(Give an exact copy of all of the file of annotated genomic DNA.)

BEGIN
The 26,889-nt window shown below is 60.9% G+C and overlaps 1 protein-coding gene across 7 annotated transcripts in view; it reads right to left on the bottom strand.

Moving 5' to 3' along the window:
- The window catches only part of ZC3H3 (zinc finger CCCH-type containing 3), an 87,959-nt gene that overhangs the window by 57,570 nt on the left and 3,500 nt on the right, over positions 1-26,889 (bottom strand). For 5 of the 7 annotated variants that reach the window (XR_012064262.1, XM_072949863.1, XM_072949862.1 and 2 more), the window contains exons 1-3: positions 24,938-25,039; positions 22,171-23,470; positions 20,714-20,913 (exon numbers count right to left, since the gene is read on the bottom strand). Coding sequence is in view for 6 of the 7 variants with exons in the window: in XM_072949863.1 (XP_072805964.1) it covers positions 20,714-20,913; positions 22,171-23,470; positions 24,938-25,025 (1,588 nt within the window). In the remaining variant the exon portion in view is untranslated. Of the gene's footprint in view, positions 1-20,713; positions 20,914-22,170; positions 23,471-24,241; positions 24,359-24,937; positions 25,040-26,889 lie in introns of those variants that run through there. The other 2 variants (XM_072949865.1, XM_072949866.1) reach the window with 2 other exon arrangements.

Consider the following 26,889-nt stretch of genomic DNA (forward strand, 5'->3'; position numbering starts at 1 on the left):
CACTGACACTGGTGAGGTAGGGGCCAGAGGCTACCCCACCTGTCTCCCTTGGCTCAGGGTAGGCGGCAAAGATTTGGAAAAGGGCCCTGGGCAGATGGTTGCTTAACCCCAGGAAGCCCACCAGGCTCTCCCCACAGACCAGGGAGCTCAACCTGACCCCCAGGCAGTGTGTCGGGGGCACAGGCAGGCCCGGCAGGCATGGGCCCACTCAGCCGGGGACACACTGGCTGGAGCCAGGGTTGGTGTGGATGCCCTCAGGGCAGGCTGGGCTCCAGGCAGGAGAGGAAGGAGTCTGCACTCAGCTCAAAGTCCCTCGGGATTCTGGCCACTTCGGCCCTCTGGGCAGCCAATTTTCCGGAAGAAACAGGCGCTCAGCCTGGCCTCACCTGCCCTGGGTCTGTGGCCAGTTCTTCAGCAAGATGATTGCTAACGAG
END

The 26,889-nt window shown below is 60.9% G+C and overlaps 1 protein-coding gene across 7 annotated transcripts in view; it reads right to left on the bottom strand.

Moving 5' to 3' along the window:
- The window catches only part of ZC3H3 (zinc finger CCCH-type containing 3), an 87,959-nt gene that overhangs the window by 57,570 nt on the left and 3,500 nt on the right, over positions 1-26,889 (bottom strand). For 5 of the 7 annotated variants that reach the window (XR_012064262.1, XM_072949863.1, XM_072949862.1 and 2 more), the window contains exons 1-3: positions 24,938-25,039; positions 22,171-23,470; positions 20,714-20,913 (exon numbers count right to left, since the gene is read on the bottom strand). Coding sequence is in view for 6 of the 7 variants with exons in the window: in XM_072949863.1 (XP_072805964.1) it covers positions 20,714-20,913; positions 22,171-23,470; positions 24,938-25,025 (1,588 nt within the window). In the remaining variant the exon portion in view is untranslated. Of the gene's footprint in view, positions 1-20,713; positions 20,914-22,170; positions 23,471-24,241; positions 24,359-24,937; positions 25,040-26,889 lie in introns of those variants that run through there. The other 2 variants (XM_072949865.1, XM_072949866.1) reach the window with 2 other exon arrangements.

Consider the following 26,889-nt stretch of genomic DNA (forward strand, 5'->3'; position numbering starts at 1 on the left):
CACTGACACTGGTGAGGTAGGGGCCAGAGGCTACCCCACCTGTCTCCCTTGGCTCAGGGTAGGCGGCAAAGATTTGGAAAAGGGCCCTGGGCAGATGGTTGCTTAACCCCAGGAAGCCCACCAGGCTCTCCCCACAGACCAGGGAGCTCAACCTGACCCCCAGGCAGTGTGTCGGGGGCACAGGCAGGCCCGGCAGGCATGGGCCCACTCAGCCGGGGACACACTGGCTGGAGCCAGGGTTGGTGTGGATGCCCTCAGGGCAGGCTGGGCTCCAGGCAGGAGAGGAAGGAGTCTGCACTCAGCTCAAAGTCCCTCGGGATTCTGGCCACTTCGGCCCTCTGGGCAGCCAATTTTCCGGAAGAAACAGGCGCTCAGCCTGGCCTCACCTGCCCTGGGTCTGTGGCCAGTTCTTCAGCAAGATGATTGCTAACGAG